Teleport to the 70’s to learn about the original cheat code.
Although most of us learn that the magic words are “please” and “thank you” from a young age, pioneer programmer and MIT student William Crowther had other ideas.
Despite being best known for creating one of the very first interactive fiction (IF) games Colossal Cave Adventure in 1975, Crowther actually has a much more important claim to fame: whilst working for research firm BBN (Bolt Beranek and Newman) he was one of the original developers of ARPANet, a precursor to the modern day Internet.
When he wasn’t busy giving the web to the world, Crowther and his wife Pat used to enjoy ‘spelunking’ or ‘caving’ as it’s more commonly known. They put their programming knowledge to good use, employing an early teleprinter in their home to map out their caving network.
This teleprinter was connected to a BBN PDP-10 mainframe. After he and his wife divorced, Crowther stopped caving altogether and began development on the text game that would cement his status in video game legend.
Originally started as a pet project so he’d have something to do with his daughters, Colossal Cave Adventure or ‘Adventure’ as it was known contained a number of original quirks. It wasn’t the first IF adventure, or even the first one to be set in a cave system. That honour belongs to 1973’s Hunt the Wumpus.
Still, Crowther used his knowledge of caving to map the game out on very similar lines to the real-life Bedquilt cave system in Kentucky. Some of the items available for pickup in the game, such as an axe wielded by an angry dwarf were also inspired by finds he’d made during his time spelunking.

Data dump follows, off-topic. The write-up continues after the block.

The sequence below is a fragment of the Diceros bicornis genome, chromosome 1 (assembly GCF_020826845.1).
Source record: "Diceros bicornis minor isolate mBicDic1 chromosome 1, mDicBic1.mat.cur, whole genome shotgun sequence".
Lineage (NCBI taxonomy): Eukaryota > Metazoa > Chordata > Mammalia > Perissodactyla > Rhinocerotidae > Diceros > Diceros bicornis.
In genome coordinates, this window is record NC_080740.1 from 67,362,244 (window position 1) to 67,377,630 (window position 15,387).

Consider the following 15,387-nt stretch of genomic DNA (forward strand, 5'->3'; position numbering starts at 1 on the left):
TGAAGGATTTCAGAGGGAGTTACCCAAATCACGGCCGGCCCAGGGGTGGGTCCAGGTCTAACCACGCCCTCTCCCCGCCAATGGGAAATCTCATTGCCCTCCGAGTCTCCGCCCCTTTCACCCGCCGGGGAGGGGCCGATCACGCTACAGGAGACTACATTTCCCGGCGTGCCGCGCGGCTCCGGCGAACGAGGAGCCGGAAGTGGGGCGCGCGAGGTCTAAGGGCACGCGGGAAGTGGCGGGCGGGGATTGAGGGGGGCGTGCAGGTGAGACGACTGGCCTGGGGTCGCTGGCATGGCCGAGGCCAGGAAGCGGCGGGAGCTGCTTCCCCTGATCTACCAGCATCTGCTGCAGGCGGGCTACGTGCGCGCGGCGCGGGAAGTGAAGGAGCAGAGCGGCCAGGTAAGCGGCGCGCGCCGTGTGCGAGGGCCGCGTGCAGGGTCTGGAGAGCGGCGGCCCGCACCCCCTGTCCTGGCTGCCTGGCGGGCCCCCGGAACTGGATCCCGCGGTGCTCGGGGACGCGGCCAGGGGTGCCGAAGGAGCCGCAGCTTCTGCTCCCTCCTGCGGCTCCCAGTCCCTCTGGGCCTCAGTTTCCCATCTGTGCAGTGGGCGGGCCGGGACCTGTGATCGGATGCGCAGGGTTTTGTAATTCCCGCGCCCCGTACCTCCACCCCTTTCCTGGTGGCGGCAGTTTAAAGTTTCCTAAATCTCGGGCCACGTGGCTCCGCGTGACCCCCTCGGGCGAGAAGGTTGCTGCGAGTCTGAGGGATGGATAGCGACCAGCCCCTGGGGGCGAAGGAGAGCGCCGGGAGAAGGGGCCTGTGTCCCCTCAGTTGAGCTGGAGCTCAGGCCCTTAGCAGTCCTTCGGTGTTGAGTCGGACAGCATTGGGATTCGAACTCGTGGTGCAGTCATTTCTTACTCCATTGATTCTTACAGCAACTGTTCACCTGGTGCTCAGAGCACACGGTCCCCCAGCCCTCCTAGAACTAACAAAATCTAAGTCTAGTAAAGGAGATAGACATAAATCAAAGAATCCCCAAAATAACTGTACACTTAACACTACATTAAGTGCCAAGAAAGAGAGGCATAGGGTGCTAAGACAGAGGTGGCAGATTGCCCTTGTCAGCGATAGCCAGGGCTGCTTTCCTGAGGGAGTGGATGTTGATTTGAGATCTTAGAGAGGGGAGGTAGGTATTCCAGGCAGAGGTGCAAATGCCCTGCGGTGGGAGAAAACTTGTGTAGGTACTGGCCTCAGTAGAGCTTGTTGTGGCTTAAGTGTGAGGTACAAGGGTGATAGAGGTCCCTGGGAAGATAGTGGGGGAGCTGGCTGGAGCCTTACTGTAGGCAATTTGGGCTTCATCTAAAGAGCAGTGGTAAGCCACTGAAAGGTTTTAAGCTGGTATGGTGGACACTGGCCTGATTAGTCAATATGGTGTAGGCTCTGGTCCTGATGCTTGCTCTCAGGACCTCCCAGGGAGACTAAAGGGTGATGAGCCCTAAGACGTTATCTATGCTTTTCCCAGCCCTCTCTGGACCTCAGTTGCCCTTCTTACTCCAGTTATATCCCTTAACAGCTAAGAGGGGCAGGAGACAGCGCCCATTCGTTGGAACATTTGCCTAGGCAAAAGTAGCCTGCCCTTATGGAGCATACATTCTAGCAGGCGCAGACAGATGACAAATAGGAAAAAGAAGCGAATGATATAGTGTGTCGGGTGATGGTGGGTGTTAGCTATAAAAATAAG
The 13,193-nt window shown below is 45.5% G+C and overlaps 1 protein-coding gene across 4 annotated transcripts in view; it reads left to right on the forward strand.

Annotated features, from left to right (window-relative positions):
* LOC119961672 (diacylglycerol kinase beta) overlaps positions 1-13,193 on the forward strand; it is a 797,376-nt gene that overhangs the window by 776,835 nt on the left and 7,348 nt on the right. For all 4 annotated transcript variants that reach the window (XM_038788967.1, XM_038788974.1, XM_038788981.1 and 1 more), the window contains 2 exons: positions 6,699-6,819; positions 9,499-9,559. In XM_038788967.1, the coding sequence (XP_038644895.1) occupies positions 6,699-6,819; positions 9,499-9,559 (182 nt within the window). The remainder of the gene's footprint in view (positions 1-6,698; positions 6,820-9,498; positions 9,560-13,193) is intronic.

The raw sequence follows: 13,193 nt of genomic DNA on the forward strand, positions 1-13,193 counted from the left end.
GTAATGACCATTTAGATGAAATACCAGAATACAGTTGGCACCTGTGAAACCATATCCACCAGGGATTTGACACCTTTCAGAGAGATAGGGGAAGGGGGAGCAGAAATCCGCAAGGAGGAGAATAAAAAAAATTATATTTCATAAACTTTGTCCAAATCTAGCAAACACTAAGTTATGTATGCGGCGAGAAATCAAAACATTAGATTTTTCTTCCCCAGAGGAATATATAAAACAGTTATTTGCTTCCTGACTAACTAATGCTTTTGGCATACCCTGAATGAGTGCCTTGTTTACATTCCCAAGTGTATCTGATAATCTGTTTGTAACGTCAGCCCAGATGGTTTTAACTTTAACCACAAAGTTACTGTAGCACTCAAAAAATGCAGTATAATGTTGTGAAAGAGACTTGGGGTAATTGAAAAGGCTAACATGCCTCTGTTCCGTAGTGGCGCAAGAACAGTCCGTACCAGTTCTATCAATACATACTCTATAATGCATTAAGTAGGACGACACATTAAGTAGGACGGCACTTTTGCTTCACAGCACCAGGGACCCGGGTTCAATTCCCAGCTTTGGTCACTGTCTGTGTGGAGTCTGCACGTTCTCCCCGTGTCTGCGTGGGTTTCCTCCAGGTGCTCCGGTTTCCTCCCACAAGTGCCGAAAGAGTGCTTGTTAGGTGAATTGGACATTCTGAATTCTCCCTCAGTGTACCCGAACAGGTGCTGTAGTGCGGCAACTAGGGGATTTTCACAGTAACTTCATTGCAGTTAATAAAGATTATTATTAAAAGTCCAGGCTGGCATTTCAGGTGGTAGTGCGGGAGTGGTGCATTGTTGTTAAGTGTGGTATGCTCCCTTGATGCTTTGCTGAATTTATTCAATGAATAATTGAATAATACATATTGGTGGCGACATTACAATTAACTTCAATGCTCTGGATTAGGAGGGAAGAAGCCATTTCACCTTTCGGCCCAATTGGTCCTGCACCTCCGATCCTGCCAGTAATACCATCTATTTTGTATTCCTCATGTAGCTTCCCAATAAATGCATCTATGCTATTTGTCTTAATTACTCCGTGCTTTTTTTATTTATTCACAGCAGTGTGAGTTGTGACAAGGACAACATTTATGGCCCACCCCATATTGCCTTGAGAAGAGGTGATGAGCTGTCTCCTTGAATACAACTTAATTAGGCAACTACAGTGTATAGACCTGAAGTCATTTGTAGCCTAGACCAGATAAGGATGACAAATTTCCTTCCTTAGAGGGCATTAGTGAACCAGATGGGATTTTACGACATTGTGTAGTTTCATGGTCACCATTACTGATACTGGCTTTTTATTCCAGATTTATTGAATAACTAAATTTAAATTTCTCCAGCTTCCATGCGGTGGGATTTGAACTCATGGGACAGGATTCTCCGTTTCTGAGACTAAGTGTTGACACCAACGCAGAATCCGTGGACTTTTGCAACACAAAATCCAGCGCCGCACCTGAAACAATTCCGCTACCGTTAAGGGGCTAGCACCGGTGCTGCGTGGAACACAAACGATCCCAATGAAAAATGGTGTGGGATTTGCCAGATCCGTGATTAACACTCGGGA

Tourists at the Mammoth Cave National Park. The nearby Bedquilt cave system served as the inspiration for the layout of ‘Adventure’.
As you may have guessed from the presence of the dwarf, Crowther was also a huge fan of Dungeons & Dragons, so also drew on elements of this for the play. If you’ve played any IF before, you’ll know that movement is non-linear i.e. you can move from room to room with commands like NORTH, SOUTH, EAST and WEST. (Usually shortened to N, S, E, W)
The early text adventure games had a crude AI which could also respond to basic commands such as TAKE KEYS. In the game, one of the very first essential items you need to pick up is a lamp. The 2010 documentary Get Lamp, which covers the history of text adventure games was named in its honour.
Initially Crowther just showed off the game to some of his D&D buddies, who began playing it for hours on end, as well as suggested ways to improve the code. Shortly afterwards, Crowther placed the game’s code on the BBN mainframe and went away for a month’s vacation. On his return he found it was all over the early Internet.
When Stanford student and Don Woods & his friend John Gilbert discovered the game, they spent all night playing it, making hand drawn maps and cracking open Adventure’s source code to try and get extra points. Woods would later go on to make an expanded version of the game with extra features like a scoring system, an irate dragon and perhaps most brilliantly an underground vending machine which sold fresh batteries for the player’s lamp.
Adventure forces you to think outside the box. Here you have to release a bird you captured earlier to get past a dangerous snake.
Let’s get xyzzy
It seemed that everyone was impressed with Crowther’s video-game inventiveness with the exception of the people for whom he’d originally made the game: his family.